Artificial Photosynthesis Developed to Help Expand Food Production's Energy-Effectiveness

Artificial Photosynthesis Developed to Help Expand Food Production's Energy-Effectiveness ...

By using artificial photosynthesis, scientists have found a method to eliminate the need for biological photosynthesis altogether and to create food independent of sunlight. The study was published in the journal Nature Food.

Researchers combined a two-step electrocatalytic process to transform carbon dioxide, electricity, and water into acetate, the form of the main component of vinegar. Food-producing organisms then consume acetate in the dark to grow.

This hybrid organic-inorganic system, combined with solar panels to provide the electricity to perform electrocatalysis, might increase the effectiveness of sunlight into food, achieving a one-third more efficacy rate for certain foods.

According to Robert Jinkerson, a UC Riverside assistant professor of chemical and environmental engineering, we sought to develop a new method of producing food that would break through the limitations inherent in biological photosynthesis.

The output of the electrolyser was improved to support the growth of food-producing organisms in order to convert raw materials such as carbon dioxide into useful molecules and products. Moreover, the amount of acetate produced was increased while the amount of salt used was reduced, producing the highest levels of acetate ever produced in an electrolyser to date.

According to Feng Jiao, a state-of-the-art two-step tandem CO2 electrolysis facility developed in our laboratory.

Experiments showed that a wide spectrum of food-producing organisms may be harvested in the dark directly on the acetate-rich electrolyser output, including green algae, yeast, and fungal mycelium that produce mushrooms. In addition, processing algae with this technology is approximately fourfold more energy-efficient than employing it photosynthesisally. Yeast production is about 18-fold more energy-efficient than how it is normally planned using sugar extracted from corn.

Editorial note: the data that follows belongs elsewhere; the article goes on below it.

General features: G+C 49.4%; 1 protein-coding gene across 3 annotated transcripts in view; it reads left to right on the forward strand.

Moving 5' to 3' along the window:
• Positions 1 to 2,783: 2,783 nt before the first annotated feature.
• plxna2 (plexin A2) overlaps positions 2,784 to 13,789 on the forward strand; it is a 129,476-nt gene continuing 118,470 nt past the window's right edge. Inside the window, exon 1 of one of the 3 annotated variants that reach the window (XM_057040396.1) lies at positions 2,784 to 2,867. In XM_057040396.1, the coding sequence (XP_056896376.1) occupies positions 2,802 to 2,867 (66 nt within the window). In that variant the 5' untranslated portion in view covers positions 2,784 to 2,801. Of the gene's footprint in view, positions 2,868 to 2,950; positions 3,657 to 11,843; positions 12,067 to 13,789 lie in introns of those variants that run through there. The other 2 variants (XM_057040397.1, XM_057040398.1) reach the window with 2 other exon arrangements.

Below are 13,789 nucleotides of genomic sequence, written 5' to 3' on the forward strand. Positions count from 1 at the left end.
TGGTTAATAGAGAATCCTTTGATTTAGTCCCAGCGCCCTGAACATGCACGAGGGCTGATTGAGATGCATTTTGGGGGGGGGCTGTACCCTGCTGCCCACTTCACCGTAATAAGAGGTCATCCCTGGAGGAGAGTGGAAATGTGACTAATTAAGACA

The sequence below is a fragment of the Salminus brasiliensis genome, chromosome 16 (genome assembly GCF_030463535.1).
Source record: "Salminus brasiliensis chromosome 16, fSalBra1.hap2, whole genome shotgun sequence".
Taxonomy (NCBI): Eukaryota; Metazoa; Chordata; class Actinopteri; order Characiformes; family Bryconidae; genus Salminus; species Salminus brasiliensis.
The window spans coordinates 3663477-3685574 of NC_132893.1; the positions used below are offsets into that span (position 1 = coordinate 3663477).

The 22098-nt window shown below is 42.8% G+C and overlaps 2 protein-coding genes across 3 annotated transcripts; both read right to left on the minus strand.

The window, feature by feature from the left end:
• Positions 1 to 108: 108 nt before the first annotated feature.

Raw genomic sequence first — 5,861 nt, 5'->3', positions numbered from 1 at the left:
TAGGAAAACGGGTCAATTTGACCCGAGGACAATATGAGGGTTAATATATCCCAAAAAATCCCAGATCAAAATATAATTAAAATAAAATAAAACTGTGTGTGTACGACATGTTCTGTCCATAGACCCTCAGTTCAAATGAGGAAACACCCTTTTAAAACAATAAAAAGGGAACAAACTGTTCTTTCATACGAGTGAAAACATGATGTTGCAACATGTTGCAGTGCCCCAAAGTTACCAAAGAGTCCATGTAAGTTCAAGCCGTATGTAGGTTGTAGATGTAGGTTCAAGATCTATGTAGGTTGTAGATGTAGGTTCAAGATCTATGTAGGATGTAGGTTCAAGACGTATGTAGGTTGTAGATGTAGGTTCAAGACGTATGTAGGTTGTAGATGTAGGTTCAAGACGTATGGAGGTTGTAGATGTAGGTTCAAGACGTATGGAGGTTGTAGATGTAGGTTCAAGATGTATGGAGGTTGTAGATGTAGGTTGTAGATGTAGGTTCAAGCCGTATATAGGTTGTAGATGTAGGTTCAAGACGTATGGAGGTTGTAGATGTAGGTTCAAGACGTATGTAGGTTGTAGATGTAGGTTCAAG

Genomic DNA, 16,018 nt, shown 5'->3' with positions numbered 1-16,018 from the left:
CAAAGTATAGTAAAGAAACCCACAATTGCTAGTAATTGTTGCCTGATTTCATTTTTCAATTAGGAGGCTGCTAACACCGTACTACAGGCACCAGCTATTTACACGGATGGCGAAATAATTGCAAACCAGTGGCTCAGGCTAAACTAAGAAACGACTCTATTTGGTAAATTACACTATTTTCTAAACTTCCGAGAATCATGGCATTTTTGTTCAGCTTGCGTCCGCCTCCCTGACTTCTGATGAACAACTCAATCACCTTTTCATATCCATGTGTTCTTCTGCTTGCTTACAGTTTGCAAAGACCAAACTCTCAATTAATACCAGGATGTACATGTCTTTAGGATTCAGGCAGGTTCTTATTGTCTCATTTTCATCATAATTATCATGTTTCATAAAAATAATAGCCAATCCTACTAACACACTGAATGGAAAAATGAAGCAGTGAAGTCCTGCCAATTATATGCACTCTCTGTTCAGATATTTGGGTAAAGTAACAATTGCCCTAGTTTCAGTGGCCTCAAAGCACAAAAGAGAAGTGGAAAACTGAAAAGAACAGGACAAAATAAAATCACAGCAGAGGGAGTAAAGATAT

Typically, these organisms are based on sugars obtained from plants or inputs derived from petroleum, which is a result of biological photosynthesis. This technique is a more effective method of turning solar energy into food, compared to food production that relies on biological photosynthesis, according to Elizabeth Hann, a doctoral candidate in the Jinkerson lab and co-author of the study.

When cultivated in the dark, the potential for using this technology to grow crops was also investigated. Cowpea, tomato, tobacco, rice, canola, and green pea were all capable of utilizing carbon from acetate.

We found that a wide spectrum of crops might take the acetate we supplied and develop it into the major molecular foundations an organism needs to grow and thrive. According to Marcus Harland-Dunaway, a doctoral candidate in the Jinkerson Lab and co-lead author of the study, he might use the acetate as an additional energy source to increase crop yields.

Artificial photosynthesis opens the door to endless possibilities for developing food under the increasingly complex environments imposed by climate change, such as droughts, floods, and reduced land availability. If crops for humans and animals grew in less resource-intensive, controlled environments, crops might be grown in areas and potentially useful for future space exploration.

According to Jinkerson, increasing the use of artificial photosynthesis techniques to produce food might be a paradigm shift for how we feed people. Increasing the efficiency of food production, less land is required, reducing the impact agriculture has on the environment. And increased energy efficiency might help feed more crew members with less inputs.

This recipe for food production was presented to NASA''s Deep Space Food Challenge, where it was a Phase I winner. The Deep Space Food Challenge is a global competition where prize funds are awarded to individuals to develop innovative and game-changing food technologies that require minimal inputs and maximize safe, nutritious, and palatable food outputs for long-duration space trips.

Imagine someday huge vessels growing tomato plants in the dark and on Marshow would it be for future Martians? According to Martha Orozco-Cardenas, the director of the UC Riverside Plant Transformation Research Center.

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